Measuring the Graduation Rates of Hartford Promise Scholars at 4-Year Private Institutions

by Savannah Brooks and Emma Kozak

Last updated on December 8, 2023

for Data Visualization for All
with Prof. Jack Dougherty
Trinity College, Hartford CT, USA


As students in Trinity College’s Educational Studies course, Data Visualization for All, we are tasked with creating a data story with our community partner to help them better understand a data problem they are facing as well as for us as students to learn about the importance of data visualization. Our partner for this project is Hartford Promise , a Hartford-based non-profit with a mission that states they aim to “transform the lives of thousands of Hartford students through an integrated college success model that provides them the financial resources, support services, & key relationships that lead to college success and economic mobility.” Hartford Promise provides a college scholarship of up to $5,000 ($2,500 for two-year schools) to any Hartford public school student who is a Hartford resident, has a 93% attendance record or better, and has at least a 3.0 GPA. Hartford Promise wants its students to succeed, so understanding where Hartford Promise Scholars have had the best graduation rates is important to the organization. Through analyzing the dataset from Hartford Promise, we will be able to identify where students finish their education and compare Hartford Promise Scholars to other students at different institutions. Hartford Promise, with this information, will be able to better advise and mentor its students to help them succeed in college.

In the dataset we are analyzing from Hartford Promise there are 254 students who enrolled in a higher education institution in the 2016 and 2017 cohorts, so the dataset only includes students who graduated from high school in 2016 and 2017. Of the 254 students who enrolled in higher education institutions in these cohorts half earned bachelor’s degrees. We are more specifically looking to analyze the success of 92 Hartford Promise Scholars who started at private 4-year institutions. To achieve this, we will first look to see how many students graduated with a bachelor’s degree and identify where students have been most successful. We will also look at graduation rate data from the individual universities that Hartford Promise Scholars attended to compare their graduation rate to the general study body.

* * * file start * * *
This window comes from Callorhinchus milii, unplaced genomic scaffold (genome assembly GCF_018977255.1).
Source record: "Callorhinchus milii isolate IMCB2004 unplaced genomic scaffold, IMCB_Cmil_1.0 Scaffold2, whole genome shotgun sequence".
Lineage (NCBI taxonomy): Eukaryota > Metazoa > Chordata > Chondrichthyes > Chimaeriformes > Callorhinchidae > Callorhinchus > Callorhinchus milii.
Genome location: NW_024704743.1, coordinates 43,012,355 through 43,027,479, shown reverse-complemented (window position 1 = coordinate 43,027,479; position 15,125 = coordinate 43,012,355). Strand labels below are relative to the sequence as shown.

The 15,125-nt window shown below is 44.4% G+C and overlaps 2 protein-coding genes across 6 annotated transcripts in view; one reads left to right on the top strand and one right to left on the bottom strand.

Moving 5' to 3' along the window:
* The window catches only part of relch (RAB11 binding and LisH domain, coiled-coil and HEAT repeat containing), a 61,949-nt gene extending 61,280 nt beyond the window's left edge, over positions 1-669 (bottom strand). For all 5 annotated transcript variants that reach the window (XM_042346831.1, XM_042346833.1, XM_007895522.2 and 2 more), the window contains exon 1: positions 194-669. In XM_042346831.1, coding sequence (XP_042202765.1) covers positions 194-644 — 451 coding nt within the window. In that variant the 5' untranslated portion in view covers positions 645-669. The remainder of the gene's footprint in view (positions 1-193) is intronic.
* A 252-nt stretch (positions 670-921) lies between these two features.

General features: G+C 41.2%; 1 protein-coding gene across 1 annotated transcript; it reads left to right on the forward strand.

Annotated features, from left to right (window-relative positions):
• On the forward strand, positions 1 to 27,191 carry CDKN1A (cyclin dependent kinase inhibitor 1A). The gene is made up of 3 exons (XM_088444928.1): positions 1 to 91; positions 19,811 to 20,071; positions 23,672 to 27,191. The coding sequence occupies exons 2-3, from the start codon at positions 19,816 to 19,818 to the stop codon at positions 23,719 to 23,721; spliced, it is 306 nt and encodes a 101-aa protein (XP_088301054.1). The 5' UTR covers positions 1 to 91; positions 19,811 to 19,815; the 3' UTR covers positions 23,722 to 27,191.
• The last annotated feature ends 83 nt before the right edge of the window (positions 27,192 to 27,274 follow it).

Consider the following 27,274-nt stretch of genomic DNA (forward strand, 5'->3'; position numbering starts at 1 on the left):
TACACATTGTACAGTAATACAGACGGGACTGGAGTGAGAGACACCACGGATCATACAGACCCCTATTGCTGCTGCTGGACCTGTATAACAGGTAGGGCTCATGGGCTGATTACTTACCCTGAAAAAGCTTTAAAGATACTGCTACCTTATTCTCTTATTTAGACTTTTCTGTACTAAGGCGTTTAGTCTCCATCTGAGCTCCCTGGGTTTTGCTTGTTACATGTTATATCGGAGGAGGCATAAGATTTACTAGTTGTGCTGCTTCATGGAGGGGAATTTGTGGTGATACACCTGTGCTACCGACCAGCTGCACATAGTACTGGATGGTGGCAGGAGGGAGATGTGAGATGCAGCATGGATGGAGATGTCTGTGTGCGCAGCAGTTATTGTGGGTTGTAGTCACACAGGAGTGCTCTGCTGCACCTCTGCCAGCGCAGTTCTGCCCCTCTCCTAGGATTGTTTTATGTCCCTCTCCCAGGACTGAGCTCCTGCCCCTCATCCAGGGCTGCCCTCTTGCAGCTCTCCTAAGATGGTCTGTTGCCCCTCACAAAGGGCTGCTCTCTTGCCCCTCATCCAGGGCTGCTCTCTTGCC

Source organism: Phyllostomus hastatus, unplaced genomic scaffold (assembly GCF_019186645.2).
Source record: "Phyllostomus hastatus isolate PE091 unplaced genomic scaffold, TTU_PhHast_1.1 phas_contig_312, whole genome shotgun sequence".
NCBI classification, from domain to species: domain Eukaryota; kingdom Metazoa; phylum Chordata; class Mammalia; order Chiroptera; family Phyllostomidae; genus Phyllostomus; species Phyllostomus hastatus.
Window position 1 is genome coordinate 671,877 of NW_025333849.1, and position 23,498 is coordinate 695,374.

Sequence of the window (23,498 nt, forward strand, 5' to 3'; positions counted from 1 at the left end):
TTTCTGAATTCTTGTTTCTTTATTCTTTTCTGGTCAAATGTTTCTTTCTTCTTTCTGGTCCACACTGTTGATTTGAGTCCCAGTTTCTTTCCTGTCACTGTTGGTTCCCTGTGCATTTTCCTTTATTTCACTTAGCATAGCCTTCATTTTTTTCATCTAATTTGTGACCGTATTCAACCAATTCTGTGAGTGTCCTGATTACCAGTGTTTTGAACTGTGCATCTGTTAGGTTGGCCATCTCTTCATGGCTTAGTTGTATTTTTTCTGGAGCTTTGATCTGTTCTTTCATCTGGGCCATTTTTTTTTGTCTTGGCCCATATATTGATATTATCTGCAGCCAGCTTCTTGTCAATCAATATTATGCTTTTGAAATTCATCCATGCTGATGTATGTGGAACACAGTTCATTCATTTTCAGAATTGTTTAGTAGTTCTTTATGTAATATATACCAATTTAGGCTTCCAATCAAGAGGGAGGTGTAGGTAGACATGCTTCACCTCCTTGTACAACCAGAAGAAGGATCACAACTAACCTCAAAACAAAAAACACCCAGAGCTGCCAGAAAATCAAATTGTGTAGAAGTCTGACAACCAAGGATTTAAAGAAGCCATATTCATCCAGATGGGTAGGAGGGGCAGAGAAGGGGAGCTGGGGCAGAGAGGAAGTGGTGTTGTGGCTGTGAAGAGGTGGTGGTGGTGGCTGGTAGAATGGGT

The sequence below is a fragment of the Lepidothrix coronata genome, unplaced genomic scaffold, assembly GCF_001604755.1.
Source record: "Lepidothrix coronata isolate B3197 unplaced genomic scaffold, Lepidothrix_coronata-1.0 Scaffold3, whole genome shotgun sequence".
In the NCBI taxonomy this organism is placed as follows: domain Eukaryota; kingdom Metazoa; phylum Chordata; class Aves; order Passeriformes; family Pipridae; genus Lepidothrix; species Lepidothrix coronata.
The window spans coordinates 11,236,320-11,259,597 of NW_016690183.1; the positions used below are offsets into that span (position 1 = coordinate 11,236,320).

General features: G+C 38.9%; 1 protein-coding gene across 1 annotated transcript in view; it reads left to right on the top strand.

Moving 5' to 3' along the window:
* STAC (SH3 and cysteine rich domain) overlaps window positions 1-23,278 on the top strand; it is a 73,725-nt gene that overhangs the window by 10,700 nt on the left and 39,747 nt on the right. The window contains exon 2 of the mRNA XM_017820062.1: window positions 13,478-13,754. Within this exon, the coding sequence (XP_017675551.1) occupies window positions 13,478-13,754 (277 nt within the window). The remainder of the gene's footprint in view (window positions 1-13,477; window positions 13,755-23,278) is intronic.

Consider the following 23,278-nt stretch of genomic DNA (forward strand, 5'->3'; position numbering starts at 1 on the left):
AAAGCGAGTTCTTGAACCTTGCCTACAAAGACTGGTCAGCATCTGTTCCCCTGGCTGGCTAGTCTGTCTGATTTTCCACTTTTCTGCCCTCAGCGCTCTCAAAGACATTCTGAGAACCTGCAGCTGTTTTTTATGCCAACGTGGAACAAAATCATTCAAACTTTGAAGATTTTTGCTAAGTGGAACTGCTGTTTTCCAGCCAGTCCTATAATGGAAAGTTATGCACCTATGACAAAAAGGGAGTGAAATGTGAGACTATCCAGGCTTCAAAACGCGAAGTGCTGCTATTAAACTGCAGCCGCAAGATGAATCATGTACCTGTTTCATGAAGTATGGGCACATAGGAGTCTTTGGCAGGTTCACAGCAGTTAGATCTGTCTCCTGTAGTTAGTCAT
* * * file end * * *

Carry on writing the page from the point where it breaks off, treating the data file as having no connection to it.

Explore the interactive chart

50.4% of Hartford Promise Scholars earned a bachelor’s degree from a 4-year college, but how does that percentage break down between public versus private colleges? To answer this question, we first compared graduation rates for Hartford Promise Scholars in public and private 4-year colleges to the graduation rates of the entire student body at colleges where Hartford Promise Scholars enrolled. We found that Hartford Promise Scholars graduated at lower rates compared to their peers at private 4-year colleges, but graduated at higher rates compared to peers at public 4-year institutions. For private 4-year, of the colleges the Hartford Promise Scholars enrolled in, the average graduation rate is 51%, compared to 86% of Hartford Promise scholars that start at a 4-year public institution earn a degree.

Deducing that Hartford Promise Scholars performbetter at public colleges compared to private colleges is important. Success for Hartford Promise is not just measured in graduation rates and students may not have the option to continue their education. However, understanding where students earn degrees will help support Hartford Promise in knowing what schools are equipped to support their student's needs for them to succeed. As the data shows, Hartford Promise Scholars are most successful at public colleges. The data also allows Hartford Promise to further examine why students who attend private 4-year institutions tend to graduate at lower rates than their peers. Hartford Promise then can use this to better support and advise students who attend private 4-year colleges.

Explore the interactive chart

Another way to gauge the success of Hartford Promise Scholars is to compare their graduation rates against all college students who were eligible for federal Pell Grants. Students who are eligible for Pell Grants display exceptional financial need and have not earned a higher degree than a high school diploma. This comparison is meaningful because Hartford is a low-income city with a median household income of $37,477, which is less than half the median household income in the United States. Analyzing the success rates of students who have Pell Grants is a good comparison to Hartford Promise Scholars, as students in the program come from Hartford which is a low-income community, creating a more equitable comparison to examine how low-income students succeed at colleges where Hartford Promise Scholars enrolled. We found that graduation rates at private 4-year institutions for Hartford Promise Scholars (55%) are 13.99 percentage points lower than the graduation rate for students with Pell Grants (68.99%). This is a smaller percentage point difference than comparing Hartford Promise Scholars to the general student body, demonstrating that students on Pell Grants at private 4-year colleges perform more similarly to Hartford Promise Scholars. When looking at public 4-year colleges Hartford Promise Scholars (86%) outperform students on Pell Grants (47.47%) with a 38.53 percentage point difference. Pell Grant students at public colleges perform, on average, worse than the general student body, creating an even larger difference between the graduation rates of Hartford Promise Scholars and Pell Grant recipients. Through this comparison, one can see that Hartford Promise Scholars still are not graduating at rates that meet other comparable student groups at 4-year private colleges.